For the Act In Space Poland the promotion of the hackathon in 2019 started already in
December 2018, organizing lectures during the Christmas Mapathon, organized by the
Department of Geoinformatics and Applied Computer Science of the AGH University of
Science and Technology.
During the lectures, over 100 people participated in a lecture on the possibility of using
the Copernicus platform. The participants were also informed and encouraged to par-
ticipate in the hackathon as part of the BSA. In February 2019 a promotional campaign
was launched. The campaign included social media, blogs, thematic services, thematic
services or advertising materials.
Promoting through social media Facebook and Twitter are two of
the prevailing channels for reaching large numbers of people, and
promotional activities on them can be launched well in advance. In
recent years, other platforms, like Instagram, Snapchat or Discord,
have surged in popularity among young people. This is an important
factor to consider when you are contemplating ways to promote your
short term event. A website that is independent from any platform
but could be advertised through them is a possibility. Establishing a
blog may also be a good way to reach the audience throughout the
phases of the event.
Promoting through universities Connections to universities are
invaluable when trying to reach students. Information about the
event can be sent to student organizations and research student
groups, as well as academic teachers that could encourage students
to participate. Dierent faculties often have an email address that
you can contact directly and ask how you’d be able to promote the
short term event to the right students.
A considerable possibility is that academic sta could also be able
to validate participation in the event as a formal attainment of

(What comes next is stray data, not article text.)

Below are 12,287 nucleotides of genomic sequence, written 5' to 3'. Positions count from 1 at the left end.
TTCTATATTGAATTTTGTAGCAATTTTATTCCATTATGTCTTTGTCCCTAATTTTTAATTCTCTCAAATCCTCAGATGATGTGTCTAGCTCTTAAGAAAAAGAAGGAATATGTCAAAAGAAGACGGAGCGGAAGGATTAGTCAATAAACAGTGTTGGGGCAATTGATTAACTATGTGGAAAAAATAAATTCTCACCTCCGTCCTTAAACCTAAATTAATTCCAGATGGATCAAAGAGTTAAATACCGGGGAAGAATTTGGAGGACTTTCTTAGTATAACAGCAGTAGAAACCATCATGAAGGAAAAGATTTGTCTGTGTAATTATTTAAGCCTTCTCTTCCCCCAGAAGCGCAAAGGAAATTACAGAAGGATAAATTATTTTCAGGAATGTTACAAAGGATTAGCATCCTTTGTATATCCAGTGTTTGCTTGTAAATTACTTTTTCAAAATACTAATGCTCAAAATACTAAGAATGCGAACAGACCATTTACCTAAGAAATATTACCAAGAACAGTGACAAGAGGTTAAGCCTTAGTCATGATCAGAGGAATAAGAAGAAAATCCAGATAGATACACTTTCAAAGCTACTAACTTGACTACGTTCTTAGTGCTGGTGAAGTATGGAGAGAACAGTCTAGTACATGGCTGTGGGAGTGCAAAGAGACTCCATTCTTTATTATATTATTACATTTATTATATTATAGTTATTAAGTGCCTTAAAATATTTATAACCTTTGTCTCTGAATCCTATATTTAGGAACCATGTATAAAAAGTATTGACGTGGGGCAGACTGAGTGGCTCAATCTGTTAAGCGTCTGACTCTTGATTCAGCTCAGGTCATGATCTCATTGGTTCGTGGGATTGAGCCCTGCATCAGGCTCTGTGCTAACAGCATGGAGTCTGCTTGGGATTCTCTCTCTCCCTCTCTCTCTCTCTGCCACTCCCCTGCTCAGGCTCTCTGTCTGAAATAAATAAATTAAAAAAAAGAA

the university, so that student participants could be awarded with
credits, which would increase the appeal of the event for students.
The event could also be tied to a guest lecture about satellite data
usage, as academic teachers are often open to having occasional
guest lecturers in suitable courses.
Requests for sharing of the event’s information could be sent
to all ocial press oces of the universities, as well as to people
who are involved in the promotion of particular faculties. It is also
worthwhile to involve and inform other universities which do not
educate students in the desired elds of study.
Promoting through organisations It is also a good idea to contact
local non-governmental organisations that work in the same eld
as the events topic. Some companies are very open working with
universities and other research institutions. Usually the companies
most open to collaboration are very active themselves to nd
partners to research or develop their products or services. These
companies are most often very open to the ideas of organizing short term
events to widen their perspectives and to get more ideas.
They can promote your event to their members and their contacts. They
can also give new ideas for organisations and companies that you could
contact and promote your event. It is worthwhile to create appropriate
promotional materials, including a lm discussing the assumptions and rules
of the competition, as well as make eorts to obtain a media patron. At the
promotional stage, it is worthwhile to local interest companies operating on
a similar subject as partners of the event and sponsors of individual prizes
(depending on legal possibilities). The prizes should correspond to the
interests or directions of the participants
One of the options is also establishing contacts with companies that are looking
for trainees - perhaps the reward in a hackathon could be an internship in one
of them.
2.7. Sponsors, awards and extra services
Acquiring sponsors that are able to provide resources or cover some costs
broaden the possibilities of an event. In addition to direct nancial aid,
sponsors can engage in the actual practicalities by oering the use of their
facilities as the venue for the event. Getting sponsors is highly recommended!
Sponsors can provide the event with eg. cash, space, food, event advertising
or apparel, with the expectation that they also get something out of their
support for your event. Sponsors might be recruiting/hiring, and are looking
to scout out your attendees, or they might be marketing a product they wish to
promote at the event. At rst, gure out the budget — all costs — so you know